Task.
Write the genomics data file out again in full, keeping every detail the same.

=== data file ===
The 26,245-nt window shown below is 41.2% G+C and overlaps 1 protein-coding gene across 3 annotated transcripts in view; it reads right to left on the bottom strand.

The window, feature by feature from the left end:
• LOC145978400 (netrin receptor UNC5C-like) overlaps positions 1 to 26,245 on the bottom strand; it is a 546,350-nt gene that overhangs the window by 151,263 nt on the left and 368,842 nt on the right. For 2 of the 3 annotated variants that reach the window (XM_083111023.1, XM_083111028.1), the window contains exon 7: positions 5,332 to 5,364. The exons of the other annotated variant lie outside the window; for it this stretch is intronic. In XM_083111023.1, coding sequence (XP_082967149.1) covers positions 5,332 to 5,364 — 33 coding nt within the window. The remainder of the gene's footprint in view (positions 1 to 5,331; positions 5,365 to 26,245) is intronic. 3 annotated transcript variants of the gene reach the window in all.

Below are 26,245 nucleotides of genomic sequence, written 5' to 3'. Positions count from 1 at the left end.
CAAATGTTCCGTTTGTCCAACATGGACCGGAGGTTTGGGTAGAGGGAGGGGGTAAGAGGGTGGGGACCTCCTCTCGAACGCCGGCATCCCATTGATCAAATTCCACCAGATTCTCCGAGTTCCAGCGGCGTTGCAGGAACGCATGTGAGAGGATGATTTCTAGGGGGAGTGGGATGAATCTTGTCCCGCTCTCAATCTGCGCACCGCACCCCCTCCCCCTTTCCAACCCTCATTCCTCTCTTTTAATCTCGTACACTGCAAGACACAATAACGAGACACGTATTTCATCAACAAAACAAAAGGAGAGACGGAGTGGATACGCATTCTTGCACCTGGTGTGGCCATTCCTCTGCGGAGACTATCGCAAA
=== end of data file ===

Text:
The 26,245-nt window shown below is 41.2% G+C and overlaps 1 protein-coding gene across 3 annotated transcripts in view; it reads right to left on the bottom strand.

The window, feature by feature from the left end:
• LOC145978400 (netrin receptor UNC5C-like) overlaps positions 1 to 26,245 on the bottom strand; it is a 546,350-nt gene that overhangs the window by 151,263 nt on the left and 368,842 nt on the right. For 2 of the 3 annotated variants that reach the window (XM_083111023.1, XM_083111028.1), the window contains exon 7: positions 5,332 to 5,364. The exons of the other annotated variant lie outside the window; for it this stretch is intronic. In XM_083111023.1, coding sequence (XP_082967149.1) covers positions 5,332 to 5,364 — 33 coding nt within the window. The remainder of the gene's footprint in view (positions 1 to 5,331; positions 5,365 to 26,245) is intronic. 3 annotated transcript variants of the gene reach the window in all.

Below are 26,245 nucleotides of genomic sequence, written 5' to 3'. Positions count from 1 at the left end.
CAAATGTTCCGTTTGTCCAACATGGACCGGAGGTTTGGGTAGAGGGAGGGGGTAAGAGGGTGGGGACCTCCTCTCGAACGCCGGCATCCCATTGATCAAATTCCACCAGATTCTCCGAGTTCCAGCGGCGTTGCAGGAACGCATGTGAGAGGATGATTTCTAGGGGGAGTGGGATGAATCTTGTCCCGCTCTCAATCTGCGCACCGCACCCCCTCCCCCTTTCCAACCCTCATTCCTCTCTTTTAATCTCGTACACTGCAAGACACAATAACGAGACACGTATTTCATCAACAAAACAAAAGGAGAGACGGAGTGGATACGCATTCTTGCACCTGGTGTGGCCATTCCTCTGCGGAGACTATCGCAAA